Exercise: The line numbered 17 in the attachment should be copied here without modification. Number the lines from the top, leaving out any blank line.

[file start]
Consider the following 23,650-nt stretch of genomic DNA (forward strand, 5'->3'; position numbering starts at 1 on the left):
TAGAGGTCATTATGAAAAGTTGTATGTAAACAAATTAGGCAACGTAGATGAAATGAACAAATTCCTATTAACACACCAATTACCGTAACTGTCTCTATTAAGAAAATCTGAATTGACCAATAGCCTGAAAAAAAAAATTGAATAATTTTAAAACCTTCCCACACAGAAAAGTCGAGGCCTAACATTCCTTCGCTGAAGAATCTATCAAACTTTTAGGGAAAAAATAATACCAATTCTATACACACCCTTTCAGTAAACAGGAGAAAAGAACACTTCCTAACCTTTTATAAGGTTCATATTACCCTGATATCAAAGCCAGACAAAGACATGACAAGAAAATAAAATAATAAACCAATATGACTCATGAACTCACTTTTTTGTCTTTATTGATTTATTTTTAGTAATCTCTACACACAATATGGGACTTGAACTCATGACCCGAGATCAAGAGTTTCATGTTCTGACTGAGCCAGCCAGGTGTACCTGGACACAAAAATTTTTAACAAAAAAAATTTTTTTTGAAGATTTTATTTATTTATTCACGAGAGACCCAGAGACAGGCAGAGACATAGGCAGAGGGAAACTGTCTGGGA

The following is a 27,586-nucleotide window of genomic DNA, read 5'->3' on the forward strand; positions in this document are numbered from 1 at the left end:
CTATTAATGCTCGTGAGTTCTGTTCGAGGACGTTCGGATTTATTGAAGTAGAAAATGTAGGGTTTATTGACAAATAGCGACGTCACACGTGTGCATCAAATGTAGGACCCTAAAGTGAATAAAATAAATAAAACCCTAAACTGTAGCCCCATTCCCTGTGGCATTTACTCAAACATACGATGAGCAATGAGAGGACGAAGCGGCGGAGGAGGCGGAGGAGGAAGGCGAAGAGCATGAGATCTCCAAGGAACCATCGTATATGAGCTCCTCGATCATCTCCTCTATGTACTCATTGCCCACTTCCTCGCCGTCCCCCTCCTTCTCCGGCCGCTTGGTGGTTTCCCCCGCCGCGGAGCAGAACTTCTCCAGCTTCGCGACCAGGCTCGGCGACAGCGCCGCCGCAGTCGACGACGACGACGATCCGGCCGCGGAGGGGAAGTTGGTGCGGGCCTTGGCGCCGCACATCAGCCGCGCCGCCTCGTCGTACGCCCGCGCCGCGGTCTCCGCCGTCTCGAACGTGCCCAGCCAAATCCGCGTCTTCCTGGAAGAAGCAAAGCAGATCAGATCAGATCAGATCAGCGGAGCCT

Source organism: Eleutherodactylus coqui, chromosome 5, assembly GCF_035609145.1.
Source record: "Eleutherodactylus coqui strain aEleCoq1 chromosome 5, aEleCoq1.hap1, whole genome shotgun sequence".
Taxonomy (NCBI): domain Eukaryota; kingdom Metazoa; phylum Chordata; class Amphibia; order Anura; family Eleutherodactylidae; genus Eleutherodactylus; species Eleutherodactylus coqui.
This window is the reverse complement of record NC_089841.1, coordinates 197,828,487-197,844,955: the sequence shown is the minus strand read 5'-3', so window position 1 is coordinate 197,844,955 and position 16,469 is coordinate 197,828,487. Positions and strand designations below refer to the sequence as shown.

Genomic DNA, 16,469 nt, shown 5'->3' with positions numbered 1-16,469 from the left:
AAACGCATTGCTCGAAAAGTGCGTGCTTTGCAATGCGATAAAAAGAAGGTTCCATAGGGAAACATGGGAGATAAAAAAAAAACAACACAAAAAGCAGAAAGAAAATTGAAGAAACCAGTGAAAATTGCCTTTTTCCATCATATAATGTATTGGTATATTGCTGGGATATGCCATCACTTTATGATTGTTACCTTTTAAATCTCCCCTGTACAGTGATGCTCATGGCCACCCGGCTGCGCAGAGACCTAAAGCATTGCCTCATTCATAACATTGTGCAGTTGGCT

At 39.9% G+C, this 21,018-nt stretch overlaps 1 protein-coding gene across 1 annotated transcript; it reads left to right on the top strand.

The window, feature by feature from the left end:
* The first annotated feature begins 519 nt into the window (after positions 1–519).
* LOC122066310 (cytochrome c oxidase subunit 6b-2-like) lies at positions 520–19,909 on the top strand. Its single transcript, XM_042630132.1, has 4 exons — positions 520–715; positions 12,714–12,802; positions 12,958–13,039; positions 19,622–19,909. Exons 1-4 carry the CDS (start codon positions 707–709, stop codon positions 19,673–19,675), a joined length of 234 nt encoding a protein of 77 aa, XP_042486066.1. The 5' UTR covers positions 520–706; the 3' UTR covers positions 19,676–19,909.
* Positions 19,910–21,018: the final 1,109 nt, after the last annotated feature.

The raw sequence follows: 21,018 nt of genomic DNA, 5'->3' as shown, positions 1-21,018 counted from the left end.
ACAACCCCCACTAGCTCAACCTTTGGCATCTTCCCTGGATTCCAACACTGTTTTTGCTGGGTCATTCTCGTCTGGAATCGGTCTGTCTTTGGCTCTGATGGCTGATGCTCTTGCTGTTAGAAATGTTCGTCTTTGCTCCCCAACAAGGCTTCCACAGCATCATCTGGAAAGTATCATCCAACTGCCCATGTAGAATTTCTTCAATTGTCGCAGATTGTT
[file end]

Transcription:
ACAACCCCCACTAGCTCAACCTTTGGCATCTTCCCTGGATTCCAACACTGTTTTTGCTGGGTCATTCTCGTCTGGAATCGGTCTGTCTTTGGCTCTGATGGCTGATGCTCTTGCTGTTAGAAATGTTCGTCTTTGCTCCCCAACAAGGCTTCCACAGCATCATCTGGAAAGTATCATCCAACTGCCCATGTAGAATTTCTTCAATTGTCGCAGATTGTT